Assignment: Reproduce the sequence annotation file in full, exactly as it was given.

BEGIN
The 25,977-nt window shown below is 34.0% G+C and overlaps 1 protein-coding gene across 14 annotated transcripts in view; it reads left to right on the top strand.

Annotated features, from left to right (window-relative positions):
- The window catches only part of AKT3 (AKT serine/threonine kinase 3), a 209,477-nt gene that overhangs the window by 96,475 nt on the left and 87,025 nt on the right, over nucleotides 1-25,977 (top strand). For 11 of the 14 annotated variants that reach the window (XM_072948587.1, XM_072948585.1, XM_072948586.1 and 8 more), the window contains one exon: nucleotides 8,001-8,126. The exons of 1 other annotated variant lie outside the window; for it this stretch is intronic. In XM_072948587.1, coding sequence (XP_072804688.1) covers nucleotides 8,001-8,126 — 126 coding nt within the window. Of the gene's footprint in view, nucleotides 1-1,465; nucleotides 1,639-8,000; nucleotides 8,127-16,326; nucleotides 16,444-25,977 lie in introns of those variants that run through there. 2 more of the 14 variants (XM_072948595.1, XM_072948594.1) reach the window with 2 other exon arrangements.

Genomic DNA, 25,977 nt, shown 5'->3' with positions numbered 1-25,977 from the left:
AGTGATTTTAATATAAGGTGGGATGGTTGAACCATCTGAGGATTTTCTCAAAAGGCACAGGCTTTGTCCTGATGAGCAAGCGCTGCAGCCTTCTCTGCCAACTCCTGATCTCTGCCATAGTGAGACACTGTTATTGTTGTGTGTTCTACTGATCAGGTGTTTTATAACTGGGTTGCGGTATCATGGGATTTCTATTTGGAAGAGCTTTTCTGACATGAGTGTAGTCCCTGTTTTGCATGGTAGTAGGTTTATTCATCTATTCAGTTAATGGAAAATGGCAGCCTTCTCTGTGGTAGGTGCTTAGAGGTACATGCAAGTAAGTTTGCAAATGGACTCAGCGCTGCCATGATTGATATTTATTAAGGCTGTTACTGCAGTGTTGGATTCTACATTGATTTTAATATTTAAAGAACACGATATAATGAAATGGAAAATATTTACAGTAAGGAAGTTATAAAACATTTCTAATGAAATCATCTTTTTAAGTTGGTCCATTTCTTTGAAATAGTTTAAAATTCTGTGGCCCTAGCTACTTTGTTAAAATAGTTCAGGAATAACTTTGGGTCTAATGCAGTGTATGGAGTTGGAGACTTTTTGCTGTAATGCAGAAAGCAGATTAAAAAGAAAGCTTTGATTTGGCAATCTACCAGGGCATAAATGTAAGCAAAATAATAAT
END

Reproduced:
The 25,977-nt window shown below is 34.0% G+C and overlaps 1 protein-coding gene across 14 annotated transcripts in view; it reads left to right on the top strand.

Annotated features, from left to right (window-relative positions):
- The window catches only part of AKT3 (AKT serine/threonine kinase 3), a 209,477-nt gene that overhangs the window by 96,475 nt on the left and 87,025 nt on the right, over nucleotides 1-25,977 (top strand). For 11 of the 14 annotated variants that reach the window (XM_072948587.1, XM_072948585.1, XM_072948586.1 and 8 more), the window contains one exon: nucleotides 8,001-8,126. The exons of 1 other annotated variant lie outside the window; for it this stretch is intronic. In XM_072948587.1, coding sequence (XP_072804688.1) covers nucleotides 8,001-8,126 — 126 coding nt within the window. Of the gene's footprint in view, nucleotides 1-1,465; nucleotides 1,639-8,000; nucleotides 8,127-16,326; nucleotides 16,444-25,977 lie in introns of those variants that run through there. 2 more of the 14 variants (XM_072948595.1, XM_072948594.1) reach the window with 2 other exon arrangements.

Genomic DNA, 25,977 nt, shown 5'->3' with positions numbered 1-25,977 from the left:
AGTGATTTTAATATAAGGTGGGATGGTTGAACCATCTGAGGATTTTCTCAAAAGGCACAGGCTTTGTCCTGATGAGCAAGCGCTGCAGCCTTCTCTGCCAACTCCTGATCTCTGCCATAGTGAGACACTGTTATTGTTGTGTGTTCTACTGATCAGGTGTTTTATAACTGGGTTGCGGTATCATGGGATTTCTATTTGGAAGAGCTTTTCTGACATGAGTGTAGTCCCTGTTTTGCATGGTAGTAGGTTTATTCATCTATTCAGTTAATGGAAAATGGCAGCCTTCTCTGTGGTAGGTGCTTAGAGGTACATGCAAGTAAGTTTGCAAATGGACTCAGCGCTGCCATGATTGATATTTATTAAGGCTGTTACTGCAGTGTTGGATTCTACATTGATTTTAATATTTAAAGAACACGATATAATGAAATGGAAAATATTTACAGTAAGGAAGTTATAAAACATTTCTAATGAAATCATCTTTTTAAGTTGGTCCATTTCTTTGAAATAGTTTAAAATTCTGTGGCCCTAGCTACTTTGTTAAAATAGTTCAGGAATAACTTTGGGTCTAATGCAGTGTATGGAGTTGGAGACTTTTTGCTGTAATGCAGAAAGCAGATTAAAAAGAAAGCTTTGATTTGGCAATCTACCAGGGCATAAATGTAAGCAAAATAATAAT